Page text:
Brief History of UC

Before Voice over IP (VoIP), voice calls were sent over a dedicated network. Each call passed through a dedicated circuit and was switched from one point to the other, hence the term circuit-switched. Although this guaranteed a quality connection, it required dedicated processing power and physical connectivity. For example, the wire that went from your home telephone to the central office (CO) connected you to a physical port on the CO telephone switch. The processor of the CO switch had to constantly monitor each port to determine whether a particular phone (port) made a request to dial a number or access a feature, such as call forwarding.

With a telephone connected to a dedicated network, either the public switched telephone network (PSTN) or an enterprise class private branch exchange (PBX) network, it was difficult for outside influences to affect the quality of a connected call. Although having this separate network held numerous advantages, most notably quality and reliability, individual PBX or CO switches used proprietary protocols limiting interoperability and feature expansion. It also meant, for example, that if you wanted to access your PBX voicemail box from your email client, you were subject to the whim of the PBX voicemail vendor’s decision as to what you could and couldn’t do and what standards were supported.


Using LANs and Packet-Switched Networks
As more and more communications began using LANs and packet-switched networks (the Internet is just a huge packet-switched network), the voice networks were forced to open up and connect to other networks. Unified messaging was probably the first mainstream attempt at UC. Accessing voicemail from your email client and unifying your inbox gave users the potential of true UC. In fact, some traditional phone vendors still consider unified voice messaging the equivalent to UC. Of course, anyone who has shared a desktop with a single click, made a call without dialing a phone number, or created a conference using only the mouse certainly knows that is not the case.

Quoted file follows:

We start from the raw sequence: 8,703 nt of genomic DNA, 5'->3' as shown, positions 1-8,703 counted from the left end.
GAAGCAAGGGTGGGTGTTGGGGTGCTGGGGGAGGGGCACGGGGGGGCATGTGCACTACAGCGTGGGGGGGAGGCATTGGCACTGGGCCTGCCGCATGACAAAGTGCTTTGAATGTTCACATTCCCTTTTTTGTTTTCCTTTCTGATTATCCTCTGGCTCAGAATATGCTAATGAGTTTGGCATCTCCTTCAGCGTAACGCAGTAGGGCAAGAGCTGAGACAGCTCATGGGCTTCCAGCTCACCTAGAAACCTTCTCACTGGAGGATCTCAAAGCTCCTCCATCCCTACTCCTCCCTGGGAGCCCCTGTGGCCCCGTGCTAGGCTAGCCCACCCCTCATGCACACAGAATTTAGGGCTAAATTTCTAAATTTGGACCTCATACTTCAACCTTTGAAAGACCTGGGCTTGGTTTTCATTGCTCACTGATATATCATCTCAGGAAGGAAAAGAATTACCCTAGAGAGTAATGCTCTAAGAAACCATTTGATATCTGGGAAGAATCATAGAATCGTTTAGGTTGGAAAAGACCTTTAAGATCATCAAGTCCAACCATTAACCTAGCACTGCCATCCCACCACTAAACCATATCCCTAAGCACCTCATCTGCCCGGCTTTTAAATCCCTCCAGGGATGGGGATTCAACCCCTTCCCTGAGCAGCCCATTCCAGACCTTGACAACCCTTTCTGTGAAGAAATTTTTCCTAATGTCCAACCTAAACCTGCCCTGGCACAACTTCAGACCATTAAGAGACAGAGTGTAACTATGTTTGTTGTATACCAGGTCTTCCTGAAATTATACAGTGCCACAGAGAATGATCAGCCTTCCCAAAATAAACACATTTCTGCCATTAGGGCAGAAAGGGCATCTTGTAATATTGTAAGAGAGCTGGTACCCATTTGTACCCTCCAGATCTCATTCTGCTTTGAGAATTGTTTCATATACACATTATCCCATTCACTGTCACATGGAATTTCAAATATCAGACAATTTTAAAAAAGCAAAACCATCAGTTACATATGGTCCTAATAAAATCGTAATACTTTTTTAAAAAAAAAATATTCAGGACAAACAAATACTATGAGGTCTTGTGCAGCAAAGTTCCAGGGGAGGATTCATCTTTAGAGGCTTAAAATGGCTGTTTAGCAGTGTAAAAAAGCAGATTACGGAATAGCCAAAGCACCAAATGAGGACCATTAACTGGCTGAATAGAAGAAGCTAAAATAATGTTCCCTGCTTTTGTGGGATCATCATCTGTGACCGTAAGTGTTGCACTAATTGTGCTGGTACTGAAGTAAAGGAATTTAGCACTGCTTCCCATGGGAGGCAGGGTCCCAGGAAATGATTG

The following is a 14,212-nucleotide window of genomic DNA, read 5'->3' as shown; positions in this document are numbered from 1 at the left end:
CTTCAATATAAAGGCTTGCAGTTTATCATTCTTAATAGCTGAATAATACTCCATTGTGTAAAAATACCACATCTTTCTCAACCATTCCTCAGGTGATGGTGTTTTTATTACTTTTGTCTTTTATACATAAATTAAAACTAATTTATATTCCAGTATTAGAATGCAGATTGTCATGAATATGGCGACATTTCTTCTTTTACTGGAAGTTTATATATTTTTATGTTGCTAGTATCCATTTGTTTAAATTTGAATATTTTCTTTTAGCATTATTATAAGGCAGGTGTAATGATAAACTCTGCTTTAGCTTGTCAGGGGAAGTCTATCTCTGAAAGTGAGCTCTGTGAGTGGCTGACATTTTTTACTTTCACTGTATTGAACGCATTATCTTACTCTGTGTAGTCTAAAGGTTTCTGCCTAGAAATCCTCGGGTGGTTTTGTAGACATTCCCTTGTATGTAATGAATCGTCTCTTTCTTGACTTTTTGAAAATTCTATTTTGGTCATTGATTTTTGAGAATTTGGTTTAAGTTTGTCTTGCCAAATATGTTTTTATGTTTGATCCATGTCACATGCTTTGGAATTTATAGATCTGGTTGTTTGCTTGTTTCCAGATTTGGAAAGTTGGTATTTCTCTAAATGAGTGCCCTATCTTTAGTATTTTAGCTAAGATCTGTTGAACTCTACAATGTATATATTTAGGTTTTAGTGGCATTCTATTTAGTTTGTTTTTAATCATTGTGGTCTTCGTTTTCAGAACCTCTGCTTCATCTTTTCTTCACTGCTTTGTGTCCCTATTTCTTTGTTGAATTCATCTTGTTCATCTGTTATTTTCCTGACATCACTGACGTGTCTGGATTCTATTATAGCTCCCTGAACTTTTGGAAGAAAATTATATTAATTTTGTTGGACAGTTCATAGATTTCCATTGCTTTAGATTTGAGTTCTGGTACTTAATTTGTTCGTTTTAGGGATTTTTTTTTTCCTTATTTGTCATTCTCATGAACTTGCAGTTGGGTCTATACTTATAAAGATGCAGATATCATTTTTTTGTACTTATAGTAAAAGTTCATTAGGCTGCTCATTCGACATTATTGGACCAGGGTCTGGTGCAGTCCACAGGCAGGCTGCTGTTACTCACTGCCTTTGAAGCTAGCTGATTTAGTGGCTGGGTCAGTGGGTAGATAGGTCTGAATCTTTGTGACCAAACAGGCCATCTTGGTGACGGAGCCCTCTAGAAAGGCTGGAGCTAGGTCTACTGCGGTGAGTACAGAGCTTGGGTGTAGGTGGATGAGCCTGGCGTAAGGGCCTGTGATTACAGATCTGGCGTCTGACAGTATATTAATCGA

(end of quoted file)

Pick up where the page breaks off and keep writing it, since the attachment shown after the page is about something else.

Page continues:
The capability to leverage a database of phone numbers to make calls using the phone was also an early attempt at UC. Anyone who attempted to deploy this type of integration, even as recently as a decade ago, knows that it’s not for the faint of heart and was generally implemented only in narrow cases, such as when a huge database of contacts were dialed by large calling centers. The average enterprise had neither the expertise nor the time and money to implement such a system.


VoIP Becomes Mainstream
When VoIP finally became mainstream, again, the promise of truly UC was presented to the enterprise community. In theory, now that the voice packets were riding the same network as the data packets, how difficult could it be to unify them? A lot harder than it looked.

Although VoIP brought the capability to easily perform day-to-day administrative tasks such as moves, adds, and changes, little was done to unify the communications. Users’ identities were still synched from, and stored outside of, the VoIP PBX, voicemail systems still use proprietary interfaces, and now the quality of the voice call was subject to influences outside of the PBX administrator’s hands. It seemed that, aside from adding complexity to the building of a communications system, VoIP didn’t add that much value overall.

As a new technology, most of the effort in deploying VoIP was put into the actual engineering and the proper deployment of the technology, not in the leveraging of the endless possibilities that existed. In addition, VoIP was initially positioned as a replacement end state for the traditional TDM infrastructure. Enterprises that saw cost savings over dedicated point-to-point (T1) links saw value in VoIP-compatible PBXs, but just replacing the line cord that went into the desktop phone with an Ethernet patch cord didn’t alter the user experience much.

Users still had to remember phone numbers, dial a multitude of phone numbers to reach someone, leave and retrieve voicemail messages using the handset, check multiple voicemail inboxes, and so on. Communications were unified simply because they were using a VoIP-based communications system.

To truly unify communications, begin with a central repository of user attributes at the core of your strategy. This repository should be easily updated, secure, and extensible so that as new features are created, the required attributes can be easily added. If an enterprise has deployed a Windows server infrastructure, it already has a repository in place: Active Directory.

Unlike other solutions, Microsoft’s UC architecture directly uses Active Directory and does not rely on a separate data feed for synchronization. Unlike previous versions, Lync Server now utilizes a Central Management Store (CMS) for all settings and configuration details. This store is replicated to all servers so that servers are now survivable.

Source of Information : Pearson-Microsoft Lync Server 2010 Unleashed

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